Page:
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Building Rapport

Home > Maths Tutoring Blog > Building Rapport

Building Rapport

2018-08-03T00:27:19+00:00 Posted in All Categories, Relationships: Parent, Student &Tutor by

Any advice on creating rapport once lessons have already started?

The importance of the first impression cannot be over stated. If the lessons have already started and you made a good first impression then developing further rapport with the student will be much easier than if the first lesson was a little awkward and uncomfortable.
Rapport has a few key pillars and there is plenty of information about it online. Here are some good points.


  • Relatedness: People like it when they feel related to. Over the course of your tuition make an effort to identify with the student. If they are going through something that you are familiar with feel free to mention it to them. Especially if it is related to their academic journey. Demonstrate that you understand them – this is an important part of mentoring.
  • For example, if you see they are feeling a little insecure about their maths ability, you can discuss it softly and openly. The truth is that we all feel or have felt somewhat insecure about our abilities, especially in subjects like mathematics. If you share with the student a personal experience of how you felt insecure about maths they will feel more understood, furthermore, they will see that it is possible to learn to be good at maths – you are the proof.
  • Co-operation: Consistently work on establishing a sense of co-operation with the student. They should feel like you are a team working toward a common goal.
  • Including the student in the planning of homework, include them in planning what content you will be covering. Students usually are not accustomed to being treated with this kind of respect and respond to it favourably. Just make sure that you do not forgo homework in favour of establishing a better relationship.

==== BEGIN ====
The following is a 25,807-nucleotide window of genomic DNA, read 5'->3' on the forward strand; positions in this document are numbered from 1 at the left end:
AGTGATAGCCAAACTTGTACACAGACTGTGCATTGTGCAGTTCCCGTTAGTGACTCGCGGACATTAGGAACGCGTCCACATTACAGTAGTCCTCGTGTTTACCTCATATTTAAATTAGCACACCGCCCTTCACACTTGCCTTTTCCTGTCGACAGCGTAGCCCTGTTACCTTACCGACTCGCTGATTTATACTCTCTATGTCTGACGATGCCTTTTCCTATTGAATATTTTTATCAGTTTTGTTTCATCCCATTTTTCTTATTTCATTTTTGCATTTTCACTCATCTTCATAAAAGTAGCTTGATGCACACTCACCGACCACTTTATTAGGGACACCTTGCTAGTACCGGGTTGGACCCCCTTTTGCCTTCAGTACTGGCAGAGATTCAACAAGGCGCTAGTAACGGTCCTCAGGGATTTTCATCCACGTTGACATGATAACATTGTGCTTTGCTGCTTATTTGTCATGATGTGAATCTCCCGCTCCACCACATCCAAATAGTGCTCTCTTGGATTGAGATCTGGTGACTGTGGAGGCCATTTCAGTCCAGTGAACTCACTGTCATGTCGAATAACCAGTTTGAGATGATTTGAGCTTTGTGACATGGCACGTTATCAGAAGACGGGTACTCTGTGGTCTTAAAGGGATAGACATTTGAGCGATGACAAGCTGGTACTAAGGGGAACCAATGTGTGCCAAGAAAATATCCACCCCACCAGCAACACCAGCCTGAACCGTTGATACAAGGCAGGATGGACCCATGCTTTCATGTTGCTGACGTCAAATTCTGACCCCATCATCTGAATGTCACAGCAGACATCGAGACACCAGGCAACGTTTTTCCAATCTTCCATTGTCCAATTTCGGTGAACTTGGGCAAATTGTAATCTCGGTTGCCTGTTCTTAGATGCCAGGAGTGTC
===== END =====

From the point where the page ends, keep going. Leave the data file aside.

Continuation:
• Ask for feedback about how they are enjoying the tuition and what else you can do to help them
  •   Discuss their goals. What do they want to happen as a result of tutoring? How can you do more to help?
  • Praise: People love praise and school students are no exception. People are also very good at spotting false praise so make sure you only ever say what you mean. When the student does well, or makes improvements be sure to point it out – make the student feel good about themselves. If the student is always feeling kind of positive when you are around they will eventually associate you with that feeling.

Your tutoring efforts will have most impact on the student if you have a good rapport. Students will learn much better from tutors whom they like rather than tutors whom they are merely willing to work with. At the same time it is crucially important to have rapport with the parents of the student. The student and parents will periodically discuss the progress of tuition and their opinions and impressions of you will rub off on each other. If the parents tell the student how awesome they think you are, the student is likely to respond better to you (unless the student has a seriously rebellious relationship with their parents) and vice versa. The point is that on an ongoing basis you should make an effort to maintain and grow rapport with both the parents and student. This may mean making a phone call every now and again to consult with the parents, ask for feedback about the tuition and offering feedback yourself.
There is plenty more to be said about rapport and this is barely the tip of the iceberg. If you are interested in rapport there are plenty of great books we can recommend.